By Agence France-Presse
Government critic Zuzana Caputova secured a huge first-round win over the ruling party candidate in Slovakia’s weekend election, putting her one step closer to becoming the country’s first female president.
Provisional results showed Caputova securing more than twice the votes of her rival Maros Sefcovic, suggesting the electorate had shunned the political establishment following last year’s shock murder of an investigative journalist probing corruption.
The liberal environmental lawyer, who secured 40 percent of the vote, is almost certain to win the March 30 run-off against European Commission vice-president Sefcovic, who took just 19 percent.
The outcome is likely to spell trouble for the governing Smer-SD ahead of next year’s general election.
“Caputova has such a large lead that Sefcovic would have to attract nearly all the unsuccessful candidates’ voters and that is improbable,” Bratislava-based analyst Grigorij Meseznikov told AFP.
“By choosing Caputova, people have strongly called for change for the better in accordance with the values of liberal democracy,” he said.
“Those who want continuity and Smer-SD to remain in power are in the clear minority.”
Mass protests were key
Running on a slogan of “Stand up to evil,” the divorced mother of two had joined tens of thousands of protesters who took to the streets after the killing of journalist Jan Kuciak who was investigating political corruption.
Kuciak and his fiancee were gunned down in February 2018 just as he was about to publish a story on alleged ties between Slovak politicians and the Italian mafia.
The murder shocked the nation and raised fears about media freedom and political corruption.
It also sparked the largest anti-government protests since communist times in the central European country of 5.4 million people, which spent decades behind the Iron Curtain before joining the European Union, the eurozone and NATO.
Robert Fico, who was prime minister at the time, was forced to resign but he remains leader of the populist-left Smer-SD and is a close ally of current premier Peter Pellegrini.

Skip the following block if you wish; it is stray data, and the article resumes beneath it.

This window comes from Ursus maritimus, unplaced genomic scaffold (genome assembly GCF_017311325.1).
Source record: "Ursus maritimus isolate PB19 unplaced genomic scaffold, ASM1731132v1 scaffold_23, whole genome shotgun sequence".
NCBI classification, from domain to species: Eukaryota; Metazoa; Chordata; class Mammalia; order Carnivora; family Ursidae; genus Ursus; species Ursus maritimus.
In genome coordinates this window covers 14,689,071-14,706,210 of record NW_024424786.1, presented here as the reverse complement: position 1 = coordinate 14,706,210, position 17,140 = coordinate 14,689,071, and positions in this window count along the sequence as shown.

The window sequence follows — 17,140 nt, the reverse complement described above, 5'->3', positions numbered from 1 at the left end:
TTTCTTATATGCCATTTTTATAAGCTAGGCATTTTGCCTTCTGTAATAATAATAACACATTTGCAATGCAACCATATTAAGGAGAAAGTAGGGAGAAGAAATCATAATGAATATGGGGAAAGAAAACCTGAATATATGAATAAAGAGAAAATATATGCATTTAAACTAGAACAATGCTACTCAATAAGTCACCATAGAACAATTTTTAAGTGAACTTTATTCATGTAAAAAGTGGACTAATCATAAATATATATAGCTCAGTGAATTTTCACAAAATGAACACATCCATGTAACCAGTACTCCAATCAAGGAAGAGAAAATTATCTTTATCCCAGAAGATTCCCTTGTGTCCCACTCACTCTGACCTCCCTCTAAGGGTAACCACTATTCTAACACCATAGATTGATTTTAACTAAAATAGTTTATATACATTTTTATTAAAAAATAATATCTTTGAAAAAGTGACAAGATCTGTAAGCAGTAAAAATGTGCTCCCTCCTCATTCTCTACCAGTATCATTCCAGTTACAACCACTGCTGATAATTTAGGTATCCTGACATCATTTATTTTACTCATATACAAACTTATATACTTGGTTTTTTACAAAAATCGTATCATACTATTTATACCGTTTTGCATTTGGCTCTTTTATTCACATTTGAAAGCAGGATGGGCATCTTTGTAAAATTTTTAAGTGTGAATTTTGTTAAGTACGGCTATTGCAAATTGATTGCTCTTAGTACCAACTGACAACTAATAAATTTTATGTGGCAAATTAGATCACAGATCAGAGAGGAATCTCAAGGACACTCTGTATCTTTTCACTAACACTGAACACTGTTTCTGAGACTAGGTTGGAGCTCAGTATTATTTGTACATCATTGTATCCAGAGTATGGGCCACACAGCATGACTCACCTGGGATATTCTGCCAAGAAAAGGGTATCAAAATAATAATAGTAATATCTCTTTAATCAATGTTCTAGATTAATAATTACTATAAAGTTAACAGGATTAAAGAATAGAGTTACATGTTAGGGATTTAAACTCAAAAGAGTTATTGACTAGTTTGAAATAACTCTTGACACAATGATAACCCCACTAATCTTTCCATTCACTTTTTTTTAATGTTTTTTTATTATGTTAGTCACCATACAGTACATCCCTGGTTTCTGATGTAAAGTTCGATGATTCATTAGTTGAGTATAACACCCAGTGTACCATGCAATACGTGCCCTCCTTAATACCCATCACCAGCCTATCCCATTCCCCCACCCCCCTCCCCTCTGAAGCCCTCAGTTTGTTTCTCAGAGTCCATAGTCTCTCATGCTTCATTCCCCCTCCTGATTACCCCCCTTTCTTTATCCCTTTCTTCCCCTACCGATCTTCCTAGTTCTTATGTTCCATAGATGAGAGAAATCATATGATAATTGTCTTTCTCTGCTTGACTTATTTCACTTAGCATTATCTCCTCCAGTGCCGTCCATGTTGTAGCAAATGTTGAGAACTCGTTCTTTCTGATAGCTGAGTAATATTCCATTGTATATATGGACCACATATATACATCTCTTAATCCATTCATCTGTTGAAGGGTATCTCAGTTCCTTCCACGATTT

“These anti-government protests and their consequences showed the people that their opinion mattered. It was a very important factor in the election,” Meseznikov said.
‘On the right track’
“Slovakia is on the right track,” said outgoing President Andrej Kiska, a liberal millionaire who has endorsed Caputova.
“Caputova is exactly the person who can pull Slovakia out of the crisis,” he said in a Facebook video message after the results rolled in.
Speaking on Sunday, Caputova said she would “try to address voters whose candidates did not make it to the second round”.
One of the leaders of Progressive Slovakia, a non-parliamentary party, she is a community activist who won a top prize for grassroots environmental activism for her successful campaign to block a landfill in her native town of Pezinok.
She is also known for being pro-choice and promoting greater rights for same-sex couples — views that Sefcovic appears keen to use to his advantage in conservative Slovakia.
“I want to address those who insist that Slovakia remain a Christian country and do not want the elections to be perceived as a referendum on a new super liberal agenda that Caputova is promoting,” he said during a televised debate Sunday.
‘In our hands’
Though many Slovaks are fed up with the main political players, Caputova’s version of change is not to everyone’s liking, with some more conservative voters also dissatisfied with Smer, said political analyst Pavol Babos.
That electorate voted for two anti-migrant candidates: Supreme Court judge and EU critic Stefan Harabin, and Marian Kotleba, a far-right lawmaker known for his hostility to the Roma minority.
“These two candidates earned 25 percent together which is not a negligible part of the society,” Babos told AFP.
According to a new opinion poll by the Focus pollster, Caputova would secure 64 percent of the run-off vote to Sefcovic’s 36.
Bratislava voter Lubomir Brecka is counting on her to win.
“I hope we all realize we have it in our hands and we won’t let this change go,” he told AFP.
Though the office is largely ceremonial, the president ratifies international treaties, appoints top judges, is the commander-in-chief of the armed forces and can veto laws passed by parliament.
Turnout in round one of the presidential election was nearly 49 percent, a little higher than what the country is used to.